hybrid, or alternatively-fueled vehicles (primarily the Toyota  
            Prius).  The number of vehicles under this program was  
            ultimately capped at 85,000, a limit that was reached in 2007;  
            all yellow stickers expired on July 1, 2011.
          c)Green HOV stickers:  SB 535 (Yee, Chapter 215, Statutes of  
            2010) established the "green sticker program," which allows  
            certain single-occupant vehicles -generally, plug-in hybrid  
            vehicles - to drive in carpool lanes.  Eligible vehicles  
            include the Chevrolet Volt, Ford C-Max Energi, Honda Accord  
            Plug-in Hybrid, and Toyota Prius Plug-in, among others.  State  
            law limits the number of green stickers that DMV may issue to  
            85,000; this cap was reached in December 2015.  Existing green  
            stickers expire on January 1, 2019.
          ZEV goals

          Executive Order B-16-12 of 2012 established a goal of 1.5  
          million zero-emission vehicles (ZEVs) on California's roads by  


          AB 1964 (Bloom)                                    Page 3 of ?
          2025.  SB 1275 (De León, Chapter 530, Statutes of 2014) builds  
          on this goal by establishing the Charge Ahead California  
          Initiative, which aims to place one million electric cars,  
          trucks, and buses on California's roads by 2023.  The ZEV  
          regulation, commonly known as the ZEV mandate, sets a goal for  
          ZEVs and near-ZEVs to comprise 15% of new cars sold in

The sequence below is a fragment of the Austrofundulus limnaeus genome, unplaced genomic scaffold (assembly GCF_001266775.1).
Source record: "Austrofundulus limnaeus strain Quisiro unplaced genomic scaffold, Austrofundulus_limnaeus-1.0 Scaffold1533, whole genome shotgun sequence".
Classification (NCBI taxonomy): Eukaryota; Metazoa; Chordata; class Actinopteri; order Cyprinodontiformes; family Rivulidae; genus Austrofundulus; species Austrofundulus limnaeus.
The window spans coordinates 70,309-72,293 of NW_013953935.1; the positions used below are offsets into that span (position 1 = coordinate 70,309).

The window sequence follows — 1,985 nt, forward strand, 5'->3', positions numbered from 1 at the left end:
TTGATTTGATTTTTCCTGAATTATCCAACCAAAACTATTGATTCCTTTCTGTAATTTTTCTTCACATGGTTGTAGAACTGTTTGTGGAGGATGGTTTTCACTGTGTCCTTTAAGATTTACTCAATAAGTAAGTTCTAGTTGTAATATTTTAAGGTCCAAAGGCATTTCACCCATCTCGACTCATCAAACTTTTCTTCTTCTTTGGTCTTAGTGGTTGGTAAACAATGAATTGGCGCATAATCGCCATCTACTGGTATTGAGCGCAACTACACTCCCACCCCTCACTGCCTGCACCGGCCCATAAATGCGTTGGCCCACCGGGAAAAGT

California by 2025.  The ZEV regulation requires a certain  
          percentage of a vehicle manufacturer's fleet each year to be  
          battery electric and fuel-cell vehicles, clean plug-in hybrids,  
          clean hybrids, and/or clean gasoline vehicles with near-zero  
          tailpipe emissions.  If a manufacturer fails to meet its ZEV  
          requirement, it is subject to financial penalties.

          This bill:

          a)Removes the cap on the number of green stickers that DMV may  

          b)Allows the white sticker program to sunset on January 1, 2019,  
            pursuant to existing law.  

          c)Provides that green stickers issued prior to January 1, 2018,  
            shall sunset on January 1, 2019, pursuant to existing law, but  
            provides that green stickers issued between January 1, 2018  
            and January 1, 2019, are valid until January 1, 2021.

          d)Provides that stickers issued on or after January 1, 2019,  
            under the new program established by this bill (which  
            effectively replaces the green sticker program), are valid  
            until January 1st of the third year after the year of  
            issuance.  Requires the new stickers to be distinguishable  
            from prior stickers.

          e)Prohibits the DMV from issuing stickers under the new program  
            if the sale of eligible vehicles reaches at least 8.6% of the  
            total new car market share for two consecutive years.   
            Prohibits the DMV from reinstating the program in a later year  
            if sales fall below that point.  

          f)Provides that if the new program becomes inoperative due to  
            expiration of federal authorization, the driver of a vehicle  
            with an otherwise valid sticker shall not be cited for a  
            violation within the first 60 days of the program becoming  


          AB 1964 (Bloom)                                    Page 4 of ?

          1)Purpose.  The author states that the green sticker program has  
            helped spur the sale of plug-in hybrid electric vehicles, but  
            has currently reached its limit of 85,000 stickers.  According  
            to the author, it is vital for the state to quickly address